- The small molecule IACS-010759 has been reported to potently inhibit the proliferation of glycolysis-deficient hypoxic tumor cells by interfering with the functions of mitochondrial NADH-ubiquinone oxidoreductase (complex I) without exhibiting cytotoxicity at tolerated doses in normal cells. Considering the significant cytotoxicity of conventional quinone-site inhibitors of complex I, such as piericidin and acetogenin families, we hypothesized that the mechanism of action of IACS-010759 on complex I differs from that of other known quinone-site inhibitors.
- NADH-quinone oxidoreductase (complex I) couples electron transfer from NADH to quinone with proton translocation across the membrane. Quinone reduction is a key step for energy transmission from the site of quinone reduction to the remotely located proton-pumping machinery of the enzyme. Although structural biology studies have proposed the existence of a long and narrow quinone-access channel, the physiological relevance of this channel remains debatable. We investigated here whether complex I in bovine heart submitochondrial particles (SMPs) can catalytically reduce a series of oversized ubiquinones (OS-UQs), which are highly unlikely to transit the narrow channel because their side chain includes a bulky “block” that is ∼13 Å across.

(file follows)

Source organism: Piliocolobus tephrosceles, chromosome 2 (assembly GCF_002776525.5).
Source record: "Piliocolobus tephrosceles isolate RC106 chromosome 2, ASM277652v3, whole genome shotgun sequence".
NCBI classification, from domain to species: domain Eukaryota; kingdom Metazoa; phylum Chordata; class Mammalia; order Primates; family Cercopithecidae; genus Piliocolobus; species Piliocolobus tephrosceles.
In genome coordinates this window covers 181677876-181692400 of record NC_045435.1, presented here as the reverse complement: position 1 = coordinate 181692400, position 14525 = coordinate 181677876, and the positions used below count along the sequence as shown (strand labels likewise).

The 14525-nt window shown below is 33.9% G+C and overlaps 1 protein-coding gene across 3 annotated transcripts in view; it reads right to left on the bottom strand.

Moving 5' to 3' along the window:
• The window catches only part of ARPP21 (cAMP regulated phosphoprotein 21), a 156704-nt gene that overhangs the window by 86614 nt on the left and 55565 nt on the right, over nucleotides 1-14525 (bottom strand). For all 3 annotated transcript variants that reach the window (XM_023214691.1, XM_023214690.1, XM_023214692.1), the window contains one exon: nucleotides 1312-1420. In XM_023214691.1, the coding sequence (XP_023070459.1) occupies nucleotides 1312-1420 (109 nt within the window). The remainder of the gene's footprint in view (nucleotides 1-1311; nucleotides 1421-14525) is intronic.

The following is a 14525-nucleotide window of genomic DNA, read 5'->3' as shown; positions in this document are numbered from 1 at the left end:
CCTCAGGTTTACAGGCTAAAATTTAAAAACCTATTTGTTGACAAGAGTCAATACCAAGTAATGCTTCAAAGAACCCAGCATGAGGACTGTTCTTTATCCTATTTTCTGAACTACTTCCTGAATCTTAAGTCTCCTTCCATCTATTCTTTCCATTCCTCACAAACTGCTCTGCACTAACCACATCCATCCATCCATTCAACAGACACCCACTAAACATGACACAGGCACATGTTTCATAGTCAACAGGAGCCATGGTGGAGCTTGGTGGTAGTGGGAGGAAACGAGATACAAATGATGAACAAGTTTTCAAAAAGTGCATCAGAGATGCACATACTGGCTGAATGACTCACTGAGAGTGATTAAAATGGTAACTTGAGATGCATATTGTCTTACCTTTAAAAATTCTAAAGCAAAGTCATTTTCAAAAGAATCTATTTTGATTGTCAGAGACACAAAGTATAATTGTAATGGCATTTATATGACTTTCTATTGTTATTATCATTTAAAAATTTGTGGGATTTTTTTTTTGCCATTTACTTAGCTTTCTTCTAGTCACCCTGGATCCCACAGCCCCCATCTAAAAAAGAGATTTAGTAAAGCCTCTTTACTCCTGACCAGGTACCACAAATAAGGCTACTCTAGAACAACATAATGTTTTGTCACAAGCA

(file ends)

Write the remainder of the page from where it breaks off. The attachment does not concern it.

- Site-specific suppressors of superoxide production (named S1QELs) in the quinone-reaction site in mitochondrial respiratory complex I during reverse electron transfer have been previously reported; however, their mechanism of action remains elusive. Using bovine heart submitochondrial particles, we herein investigated the effects of S1QELs on complex I functions. We found that the inhibitory effects of S1QELs on complex I are distinctly different from those of other known quinone-site inhibitors.
- NADH–quinone oxidoreductase (respiratory complex I) couples NADH-to-quinone electron transfer to the translocation of protons across the membrane. Even though the architecture of the quinone-access channel in the enzyme has been modeled by X-ray crystallography and cryo-EM, conflicting findings raise the question whether the models fully reflect physiologically relevant states present throughout the catalytic cycle. To gain further insights into the structural features of the binding pocket for quinone/inhibitor, we performed chemical biology experiments using bovine heart sub-mitochondrial particles.